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A national bestselleradapted into a movie starring Natalie Portman and Susan SarandonAnywhere But Here is the heart-rending tale of a mother and daughter. A moving, often comic portrait of wise child Ann August and her mother, Adele, a larger-than-life American dreamer, the novel follows the two women as they travel through the landscape of their often conflicting ambitions. A brilliant exploration of the perennial urge to keep moving, even at the risk of profound disorientation, Anywhere But Here is a story about the things we do for love, and a powerful study of familial bonds. "Strangers always love my mother," Ann August tells us at the start of Anywhere But Here. "And even if you hate her, can't stand her, even if she's ruining your life, there's something about her, some romance, some power. She's absolutely herself. No matter how hard you try, you'll never get to her. And when she dies, the world will be flat, too simple, reasonable, fair." Indeed, over the course of the dozen or so years chronicled in Mona Simpson's first novel, Ann and everyone else related to the charming, delusional Adele learn this the hard way. Ann does hate her at times; Adele does indeed come pretty close to ruining Ann's life on numerous occasions, or at least scarring it, and yet, ultimately, it isn't possible not to love her. As Ann puts it: "The thing about my mother and me is that when we get along we're just the same."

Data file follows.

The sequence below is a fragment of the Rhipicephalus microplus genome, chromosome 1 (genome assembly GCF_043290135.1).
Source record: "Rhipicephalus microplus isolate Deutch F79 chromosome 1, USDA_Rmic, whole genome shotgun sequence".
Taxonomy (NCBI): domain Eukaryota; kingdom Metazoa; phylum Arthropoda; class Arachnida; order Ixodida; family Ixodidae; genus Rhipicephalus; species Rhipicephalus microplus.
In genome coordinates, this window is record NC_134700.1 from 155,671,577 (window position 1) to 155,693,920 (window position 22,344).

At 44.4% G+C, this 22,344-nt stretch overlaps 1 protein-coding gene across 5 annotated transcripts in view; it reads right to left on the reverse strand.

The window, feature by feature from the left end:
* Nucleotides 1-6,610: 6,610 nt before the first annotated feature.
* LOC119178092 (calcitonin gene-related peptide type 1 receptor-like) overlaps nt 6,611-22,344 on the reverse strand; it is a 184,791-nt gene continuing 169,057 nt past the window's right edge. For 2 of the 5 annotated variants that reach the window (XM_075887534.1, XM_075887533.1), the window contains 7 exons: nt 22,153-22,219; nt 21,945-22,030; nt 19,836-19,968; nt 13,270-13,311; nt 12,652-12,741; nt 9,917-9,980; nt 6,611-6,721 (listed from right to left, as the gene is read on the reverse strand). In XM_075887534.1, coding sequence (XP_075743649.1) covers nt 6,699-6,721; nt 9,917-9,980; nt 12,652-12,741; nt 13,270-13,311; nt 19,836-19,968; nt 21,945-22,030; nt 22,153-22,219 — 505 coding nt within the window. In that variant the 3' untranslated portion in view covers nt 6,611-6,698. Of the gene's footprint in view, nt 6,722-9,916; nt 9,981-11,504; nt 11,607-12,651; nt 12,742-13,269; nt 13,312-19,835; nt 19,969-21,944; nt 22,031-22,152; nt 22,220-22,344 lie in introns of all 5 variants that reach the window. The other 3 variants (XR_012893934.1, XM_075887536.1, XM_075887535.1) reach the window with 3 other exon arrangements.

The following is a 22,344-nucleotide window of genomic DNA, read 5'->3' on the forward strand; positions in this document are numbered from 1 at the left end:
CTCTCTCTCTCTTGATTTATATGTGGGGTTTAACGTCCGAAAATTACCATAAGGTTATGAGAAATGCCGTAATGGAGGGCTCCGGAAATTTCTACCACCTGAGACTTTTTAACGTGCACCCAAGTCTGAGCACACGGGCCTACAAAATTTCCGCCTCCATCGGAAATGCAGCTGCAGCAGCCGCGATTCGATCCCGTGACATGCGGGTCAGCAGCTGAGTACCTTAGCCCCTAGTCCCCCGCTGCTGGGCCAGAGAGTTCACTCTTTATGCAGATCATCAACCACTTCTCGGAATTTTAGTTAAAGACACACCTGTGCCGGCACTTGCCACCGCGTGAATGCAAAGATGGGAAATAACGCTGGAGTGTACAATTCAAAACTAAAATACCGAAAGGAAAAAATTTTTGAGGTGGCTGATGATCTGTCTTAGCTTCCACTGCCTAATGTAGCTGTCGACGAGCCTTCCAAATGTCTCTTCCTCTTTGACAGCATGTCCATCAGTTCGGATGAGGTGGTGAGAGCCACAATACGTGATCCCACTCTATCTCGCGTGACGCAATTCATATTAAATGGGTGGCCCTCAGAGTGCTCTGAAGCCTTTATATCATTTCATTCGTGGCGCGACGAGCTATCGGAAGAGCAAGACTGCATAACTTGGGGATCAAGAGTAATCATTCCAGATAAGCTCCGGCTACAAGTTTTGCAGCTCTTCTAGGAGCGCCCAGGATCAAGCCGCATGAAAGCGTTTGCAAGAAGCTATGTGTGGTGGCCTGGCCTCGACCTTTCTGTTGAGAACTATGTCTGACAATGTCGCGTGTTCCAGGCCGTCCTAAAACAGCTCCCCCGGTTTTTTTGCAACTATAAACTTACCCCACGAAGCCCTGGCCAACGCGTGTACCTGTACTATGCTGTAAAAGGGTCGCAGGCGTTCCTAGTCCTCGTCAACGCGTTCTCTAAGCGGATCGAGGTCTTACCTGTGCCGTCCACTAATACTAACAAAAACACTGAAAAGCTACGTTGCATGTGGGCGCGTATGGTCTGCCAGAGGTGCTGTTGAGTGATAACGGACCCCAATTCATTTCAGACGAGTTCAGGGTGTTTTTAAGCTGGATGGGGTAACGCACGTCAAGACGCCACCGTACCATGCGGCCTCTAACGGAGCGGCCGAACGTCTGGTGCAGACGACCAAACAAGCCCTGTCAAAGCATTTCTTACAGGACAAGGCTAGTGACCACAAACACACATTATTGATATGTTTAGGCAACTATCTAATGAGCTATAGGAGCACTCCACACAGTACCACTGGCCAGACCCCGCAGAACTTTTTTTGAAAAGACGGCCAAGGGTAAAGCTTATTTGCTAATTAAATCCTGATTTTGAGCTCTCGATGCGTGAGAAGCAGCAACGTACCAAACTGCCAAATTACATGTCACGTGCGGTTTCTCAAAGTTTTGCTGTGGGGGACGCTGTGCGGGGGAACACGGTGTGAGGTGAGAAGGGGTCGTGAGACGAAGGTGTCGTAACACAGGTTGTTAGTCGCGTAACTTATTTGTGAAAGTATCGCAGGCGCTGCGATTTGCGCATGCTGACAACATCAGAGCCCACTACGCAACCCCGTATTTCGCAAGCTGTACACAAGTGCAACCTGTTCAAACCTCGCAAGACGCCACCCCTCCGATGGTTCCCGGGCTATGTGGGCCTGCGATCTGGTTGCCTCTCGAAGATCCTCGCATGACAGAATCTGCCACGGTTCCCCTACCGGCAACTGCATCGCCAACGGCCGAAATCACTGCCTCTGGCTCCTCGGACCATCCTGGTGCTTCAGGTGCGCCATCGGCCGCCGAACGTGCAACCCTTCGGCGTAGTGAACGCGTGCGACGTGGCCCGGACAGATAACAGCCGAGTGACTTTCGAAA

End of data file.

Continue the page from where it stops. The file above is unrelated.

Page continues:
This is a woman who uproots her child from Wisconsin and moves to Los Angeles, leaving behind a dull husband (not Ann's father--who wandered off long ago but makes appearances here in memories), under the premise that life will be beautiful and Ann will become a famous television star. But her lifelong dream and goal ("It was our secret, a nighttime whispered promise" turns out, like so many things in the Augusts' lives, to be lackluster when it becomes reality. Adele merely feeds on fantasy and drags her daughter along.
Nevertheless, it's hard not to worship her. We hear from her mother, her sister, from Ann, and finally from Adele herself, and no matter how she's used people, what trouble she's gotten into, or what lies she's told--and there are plenty of all three--a certain amount of awe always remains. When we come upon Ann's proclamation that "it's always the people like my mother, who start the noise and bang things, who make you feel the worst; they are the ones who get your love." It's startling to realize how heartily we agree with her. Anywhere But Here gives truth to this statement in a way that few books ever have. It's dense with misery and amazement all tangled together--a realistic and thus rare portrait of love. --Melanie Rehak
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